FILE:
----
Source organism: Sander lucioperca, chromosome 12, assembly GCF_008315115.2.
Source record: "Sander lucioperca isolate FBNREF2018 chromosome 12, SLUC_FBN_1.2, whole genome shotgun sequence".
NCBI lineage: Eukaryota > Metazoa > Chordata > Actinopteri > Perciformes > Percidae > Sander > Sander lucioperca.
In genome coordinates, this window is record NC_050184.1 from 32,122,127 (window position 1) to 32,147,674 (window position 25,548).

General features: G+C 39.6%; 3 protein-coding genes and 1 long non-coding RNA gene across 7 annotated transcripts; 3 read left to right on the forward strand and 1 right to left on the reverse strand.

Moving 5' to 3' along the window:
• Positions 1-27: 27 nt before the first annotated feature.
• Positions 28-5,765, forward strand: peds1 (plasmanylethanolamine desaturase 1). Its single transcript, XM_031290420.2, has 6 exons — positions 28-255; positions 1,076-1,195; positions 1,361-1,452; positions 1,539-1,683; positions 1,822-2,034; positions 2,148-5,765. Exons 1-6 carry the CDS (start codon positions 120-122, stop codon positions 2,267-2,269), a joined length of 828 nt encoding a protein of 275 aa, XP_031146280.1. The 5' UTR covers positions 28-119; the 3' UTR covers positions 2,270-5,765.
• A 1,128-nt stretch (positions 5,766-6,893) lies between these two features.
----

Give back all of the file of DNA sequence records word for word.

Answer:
Source organism: Sander lucioperca, chromosome 12, assembly GCF_008315115.2.
Source record: "Sander lucioperca isolate FBNREF2018 chromosome 12, SLUC_FBN_1.2, whole genome shotgun sequence".
NCBI lineage: Eukaryota > Metazoa > Chordata > Actinopteri > Perciformes > Percidae > Sander > Sander lucioperca.
In genome coordinates, this window is record NC_050184.1 from 32,122,127 (window position 1) to 32,147,674 (window position 25,548).

General features: G+C 39.6%; 3 protein-coding genes and 1 long non-coding RNA gene across 7 annotated transcripts; 3 read left to right on the forward strand and 1 right to left on the reverse strand.

Moving 5' to 3' along the window:
• Positions 1-27: 27 nt before the first annotated feature.
• Positions 28-5,765, forward strand: peds1 (plasmanylethanolamine desaturase 1). Its single transcript, XM_031290420.2, has 6 exons — positions 28-255; positions 1,076-1,195; positions 1,361-1,452; positions 1,539-1,683; positions 1,822-2,034; positions 2,148-5,765. Exons 1-6 carry the CDS (start codon positions 120-122, stop codon positions 2,267-2,269), a joined length of 828 nt encoding a protein of 275 aa, XP_031146280.1. The 5' UTR covers positions 28-119; the 3' UTR covers positions 2,270-5,765.
• A 1,128-nt stretch (positions 5,766-6,893) lies between these two features.